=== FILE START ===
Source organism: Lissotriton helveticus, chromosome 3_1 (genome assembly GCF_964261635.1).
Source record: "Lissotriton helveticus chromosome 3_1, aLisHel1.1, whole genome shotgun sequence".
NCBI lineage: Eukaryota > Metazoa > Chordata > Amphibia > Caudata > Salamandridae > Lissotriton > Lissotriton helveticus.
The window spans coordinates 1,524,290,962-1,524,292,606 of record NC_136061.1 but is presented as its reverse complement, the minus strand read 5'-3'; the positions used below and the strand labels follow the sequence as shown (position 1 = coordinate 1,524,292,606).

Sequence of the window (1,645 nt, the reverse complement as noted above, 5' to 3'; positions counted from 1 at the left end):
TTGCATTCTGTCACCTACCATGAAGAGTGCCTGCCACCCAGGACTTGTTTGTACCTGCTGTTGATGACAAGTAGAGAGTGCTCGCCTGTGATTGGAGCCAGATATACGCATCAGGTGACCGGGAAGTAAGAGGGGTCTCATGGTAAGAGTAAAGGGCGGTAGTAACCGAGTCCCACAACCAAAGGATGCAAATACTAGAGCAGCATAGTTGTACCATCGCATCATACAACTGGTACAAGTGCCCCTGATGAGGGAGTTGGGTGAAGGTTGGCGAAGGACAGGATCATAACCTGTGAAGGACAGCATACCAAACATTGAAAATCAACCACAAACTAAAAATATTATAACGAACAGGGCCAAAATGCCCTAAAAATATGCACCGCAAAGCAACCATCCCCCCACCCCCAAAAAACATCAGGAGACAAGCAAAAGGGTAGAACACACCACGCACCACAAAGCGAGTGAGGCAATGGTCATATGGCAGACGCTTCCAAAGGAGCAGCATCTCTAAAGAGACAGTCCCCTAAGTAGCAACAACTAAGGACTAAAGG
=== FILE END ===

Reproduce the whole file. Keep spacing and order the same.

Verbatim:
Source organism: Lissotriton helveticus, chromosome 3_1 (genome assembly GCF_964261635.1).
Source record: "Lissotriton helveticus chromosome 3_1, aLisHel1.1, whole genome shotgun sequence".
NCBI lineage: Eukaryota > Metazoa > Chordata > Amphibia > Caudata > Salamandridae > Lissotriton > Lissotriton helveticus.
The window spans coordinates 1,524,290,962-1,524,292,606 of record NC_136061.1 but is presented as its reverse complement, the minus strand read 5'-3'; the positions used below and the strand labels follow the sequence as shown (position 1 = coordinate 1,524,292,606).

Sequence of the window (1,645 nt, the reverse complement as noted above, 5' to 3'; positions counted from 1 at the left end):
TTGCATTCTGTCACCTACCATGAAGAGTGCCTGCCACCCAGGACTTGTTTGTACCTGCTGTTGATGACAAGTAGAGAGTGCTCGCCTGTGATTGGAGCCAGATATACGCATCAGGTGACCGGGAAGTAAGAGGGGTCTCATGGTAAGAGTAAAGGGCGGTAGTAACCGAGTCCCACAACCAAAGGATGCAAATACTAGAGCAGCATAGTTGTACCATCGCATCATACAACTGGTACAAGTGCCCCTGATGAGGGAGTTGGGTGAAGGTTGGCGAAGGACAGGATCATAACCTGTGAAGGACAGCATACCAAACATTGAAAATCAACCACAAACTAAAAATATTATAACGAACAGGGCCAAAATGCCCTAAAAATATGCACCGCAAAGCAACCATCCCCCCACCCCCAAAAAACATCAGGAGACAAGCAAAAGGGTAGAACACACCACGCACCACAAAGCGAGTGAGGCAATGGTCATATGGCAGACGCTTCCAAAGGAGCAGCATCTCTAAAGAGACAGTCCCCTAAGTAGCAACAACTAAGGACTAAAGG